By Brian Michael Barbeito

At one time or another wind crashes through the bushes but that is not all. The winter sun hits the world like a fire and down below even the regular paths, along the valley floor, four coyotes chase two deer faster and faster and the leaves throw themselves up not having a clue what has happened and a commotion can be heard. Nothing is caught yet, - but what a race, what a piece of trouble for everyone, and how fast they all go through there. At one time or another. And at one time or another ice breaks and the walkers foot falls through the pond, - he is then with frustration, mud, and a bruised knee to go along with the bruised ego. He has to get out of the quick-sand like vacuum the waiting mud below has created and still try to keep his shoe on his foot. He has to walk home, drenched, kind of throttled or sunken and the like. At one time or another the robust July day houses impossibly blue and red berries, a praying mantis, a snake that comes across the way of the yonder path and is old and wise and cannot be caught or photographed, - no not that one, - and though to tell the truth he is just a generic garden variety garter snake, - there is nothing really prosaic about him upon closer look. He is beauty, he is life, and he is a representation and part of the real kundalini energy both. At one time or other these things and thousands more happen. At one time or another, anyhow and anyways and anytime. At one time or another the creek flows and the pond is still and black and silent and who knows what it houses. The fences run along and the clouds skate through the sky then slow and bob a bit like balloons leaving and full of helium. They leave just the blue sky and then this sky turns ominous and dark, grey and after that the world becomes outright lurid and I am callow compared to its age and sagacity but I am game, I am all in, I am alive, and I am down. At one time or another,- I get struck by ground lightning minutes before the real storm, the lightning coming out from the earth and through the leg and out the back of the right leg leaving its charge, scarring and scaring with its burn mark. I thought a group of people had thrown a fast and large rock as a joke. But no joke it was, at one time or another.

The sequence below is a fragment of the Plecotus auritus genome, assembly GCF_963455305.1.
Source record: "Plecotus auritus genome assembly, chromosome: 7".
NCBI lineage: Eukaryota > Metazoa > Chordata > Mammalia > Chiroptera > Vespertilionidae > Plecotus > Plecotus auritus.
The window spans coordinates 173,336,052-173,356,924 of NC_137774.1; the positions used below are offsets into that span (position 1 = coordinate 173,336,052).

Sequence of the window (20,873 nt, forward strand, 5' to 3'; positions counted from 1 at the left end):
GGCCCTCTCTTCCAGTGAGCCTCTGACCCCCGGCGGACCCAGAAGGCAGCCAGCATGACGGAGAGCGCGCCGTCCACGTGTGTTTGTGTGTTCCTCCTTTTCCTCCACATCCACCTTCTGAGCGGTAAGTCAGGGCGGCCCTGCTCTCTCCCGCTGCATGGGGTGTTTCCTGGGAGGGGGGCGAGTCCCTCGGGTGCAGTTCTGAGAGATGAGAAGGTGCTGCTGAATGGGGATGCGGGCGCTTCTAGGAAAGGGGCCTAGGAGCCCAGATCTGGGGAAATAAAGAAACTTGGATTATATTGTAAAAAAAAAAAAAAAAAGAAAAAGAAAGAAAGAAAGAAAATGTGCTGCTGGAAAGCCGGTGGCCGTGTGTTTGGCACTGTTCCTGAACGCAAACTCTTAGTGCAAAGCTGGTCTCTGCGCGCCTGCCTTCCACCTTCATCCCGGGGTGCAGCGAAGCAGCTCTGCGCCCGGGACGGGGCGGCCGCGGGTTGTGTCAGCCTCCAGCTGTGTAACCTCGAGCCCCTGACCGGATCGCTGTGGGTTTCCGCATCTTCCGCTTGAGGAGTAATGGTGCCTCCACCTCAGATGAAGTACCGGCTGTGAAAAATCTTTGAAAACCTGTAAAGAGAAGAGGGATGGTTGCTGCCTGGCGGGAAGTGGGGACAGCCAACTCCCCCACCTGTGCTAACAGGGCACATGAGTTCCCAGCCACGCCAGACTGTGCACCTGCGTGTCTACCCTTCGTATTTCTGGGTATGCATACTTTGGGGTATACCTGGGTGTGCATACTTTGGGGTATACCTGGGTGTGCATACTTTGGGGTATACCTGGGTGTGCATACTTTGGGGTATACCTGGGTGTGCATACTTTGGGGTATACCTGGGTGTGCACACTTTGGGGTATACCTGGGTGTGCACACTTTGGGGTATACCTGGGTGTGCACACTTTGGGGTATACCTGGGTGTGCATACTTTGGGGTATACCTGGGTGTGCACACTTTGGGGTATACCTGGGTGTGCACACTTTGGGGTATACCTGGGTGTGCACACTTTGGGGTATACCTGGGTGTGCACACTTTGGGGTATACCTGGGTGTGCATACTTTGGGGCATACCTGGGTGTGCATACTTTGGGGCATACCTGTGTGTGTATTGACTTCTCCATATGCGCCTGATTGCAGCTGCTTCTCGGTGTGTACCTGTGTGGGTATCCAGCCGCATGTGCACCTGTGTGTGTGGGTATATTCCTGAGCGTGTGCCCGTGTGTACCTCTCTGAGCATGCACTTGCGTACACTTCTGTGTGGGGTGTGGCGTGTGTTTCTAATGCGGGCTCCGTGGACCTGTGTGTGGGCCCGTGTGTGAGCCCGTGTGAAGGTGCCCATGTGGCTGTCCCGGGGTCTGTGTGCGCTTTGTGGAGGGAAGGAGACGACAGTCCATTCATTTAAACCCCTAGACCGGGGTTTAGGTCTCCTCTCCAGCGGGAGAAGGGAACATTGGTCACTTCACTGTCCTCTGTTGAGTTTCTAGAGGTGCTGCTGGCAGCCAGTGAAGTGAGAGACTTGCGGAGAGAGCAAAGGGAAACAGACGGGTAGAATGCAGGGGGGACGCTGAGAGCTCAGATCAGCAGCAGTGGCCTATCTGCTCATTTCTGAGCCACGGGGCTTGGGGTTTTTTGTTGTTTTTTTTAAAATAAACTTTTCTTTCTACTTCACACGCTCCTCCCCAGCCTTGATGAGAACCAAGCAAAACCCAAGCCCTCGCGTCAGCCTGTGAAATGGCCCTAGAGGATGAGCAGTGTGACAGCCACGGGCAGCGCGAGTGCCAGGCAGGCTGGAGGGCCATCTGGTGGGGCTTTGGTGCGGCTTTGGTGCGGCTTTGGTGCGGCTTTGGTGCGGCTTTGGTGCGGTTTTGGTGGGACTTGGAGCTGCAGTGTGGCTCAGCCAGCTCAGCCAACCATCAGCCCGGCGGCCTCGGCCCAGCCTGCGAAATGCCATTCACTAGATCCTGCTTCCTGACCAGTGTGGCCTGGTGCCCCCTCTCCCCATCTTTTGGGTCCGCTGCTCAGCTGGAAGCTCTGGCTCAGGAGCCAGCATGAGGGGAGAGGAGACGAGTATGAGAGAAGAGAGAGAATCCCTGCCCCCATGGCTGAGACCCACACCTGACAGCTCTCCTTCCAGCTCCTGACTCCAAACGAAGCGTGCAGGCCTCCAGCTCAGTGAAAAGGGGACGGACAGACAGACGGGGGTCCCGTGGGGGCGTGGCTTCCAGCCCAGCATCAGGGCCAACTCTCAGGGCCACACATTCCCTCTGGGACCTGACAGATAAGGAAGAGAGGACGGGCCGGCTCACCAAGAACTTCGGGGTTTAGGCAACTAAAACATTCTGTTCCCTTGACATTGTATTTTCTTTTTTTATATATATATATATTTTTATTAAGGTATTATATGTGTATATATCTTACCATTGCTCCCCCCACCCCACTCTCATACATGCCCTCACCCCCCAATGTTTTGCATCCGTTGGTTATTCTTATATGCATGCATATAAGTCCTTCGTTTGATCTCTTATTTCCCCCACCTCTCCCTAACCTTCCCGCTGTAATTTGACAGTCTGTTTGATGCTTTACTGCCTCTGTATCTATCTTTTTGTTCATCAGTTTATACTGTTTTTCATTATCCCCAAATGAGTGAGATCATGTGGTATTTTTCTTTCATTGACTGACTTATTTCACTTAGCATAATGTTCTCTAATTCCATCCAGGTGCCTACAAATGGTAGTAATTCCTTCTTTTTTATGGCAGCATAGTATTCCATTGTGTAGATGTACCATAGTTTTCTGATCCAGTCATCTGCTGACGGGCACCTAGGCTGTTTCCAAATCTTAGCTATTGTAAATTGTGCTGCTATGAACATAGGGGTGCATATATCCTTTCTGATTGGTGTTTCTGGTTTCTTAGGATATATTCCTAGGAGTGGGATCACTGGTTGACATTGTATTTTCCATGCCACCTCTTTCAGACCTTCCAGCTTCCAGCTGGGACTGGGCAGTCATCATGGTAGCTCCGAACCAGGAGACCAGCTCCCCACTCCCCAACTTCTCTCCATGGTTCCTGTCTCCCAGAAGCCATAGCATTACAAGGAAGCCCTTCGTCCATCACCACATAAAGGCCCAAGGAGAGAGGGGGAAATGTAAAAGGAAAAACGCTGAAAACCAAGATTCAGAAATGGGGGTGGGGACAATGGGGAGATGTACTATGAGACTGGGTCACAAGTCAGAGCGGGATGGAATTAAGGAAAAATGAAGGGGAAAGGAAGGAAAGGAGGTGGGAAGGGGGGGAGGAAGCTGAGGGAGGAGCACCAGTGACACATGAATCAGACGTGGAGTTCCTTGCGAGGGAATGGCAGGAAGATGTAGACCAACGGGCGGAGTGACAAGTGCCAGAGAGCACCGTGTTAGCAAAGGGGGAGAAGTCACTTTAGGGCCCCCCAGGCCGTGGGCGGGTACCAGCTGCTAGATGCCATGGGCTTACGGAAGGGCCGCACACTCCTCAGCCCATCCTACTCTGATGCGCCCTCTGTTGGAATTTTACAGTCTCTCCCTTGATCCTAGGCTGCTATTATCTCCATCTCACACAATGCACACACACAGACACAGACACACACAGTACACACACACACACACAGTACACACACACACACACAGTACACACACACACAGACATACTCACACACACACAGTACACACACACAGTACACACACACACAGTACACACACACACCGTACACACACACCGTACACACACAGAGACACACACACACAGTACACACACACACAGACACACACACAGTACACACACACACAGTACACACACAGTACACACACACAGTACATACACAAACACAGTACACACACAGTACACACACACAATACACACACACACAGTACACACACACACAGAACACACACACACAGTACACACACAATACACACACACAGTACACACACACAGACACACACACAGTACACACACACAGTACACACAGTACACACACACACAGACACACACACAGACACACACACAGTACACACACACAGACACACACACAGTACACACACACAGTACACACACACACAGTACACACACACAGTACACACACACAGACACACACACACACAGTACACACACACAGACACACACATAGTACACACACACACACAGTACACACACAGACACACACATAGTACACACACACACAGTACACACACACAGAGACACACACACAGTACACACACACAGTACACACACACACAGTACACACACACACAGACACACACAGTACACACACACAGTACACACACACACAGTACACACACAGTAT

Brian Michael Barbeito is a Canadian writer, poet and photographer. Recent work appears at Fiction International from San Diego State University, CV2 The Canadian Journal of Poetry and Critical Writing, and at Catch and Release-The Columbia Journal of Arts and Literature. Brian is the author of Chalk Lines (Fowl Pox Press, 2013, cover art by Virgil Kay). He is currently at work on the written and visual nature narrative titled Pastoral Mosaics, Journeys through Landscapes Rural.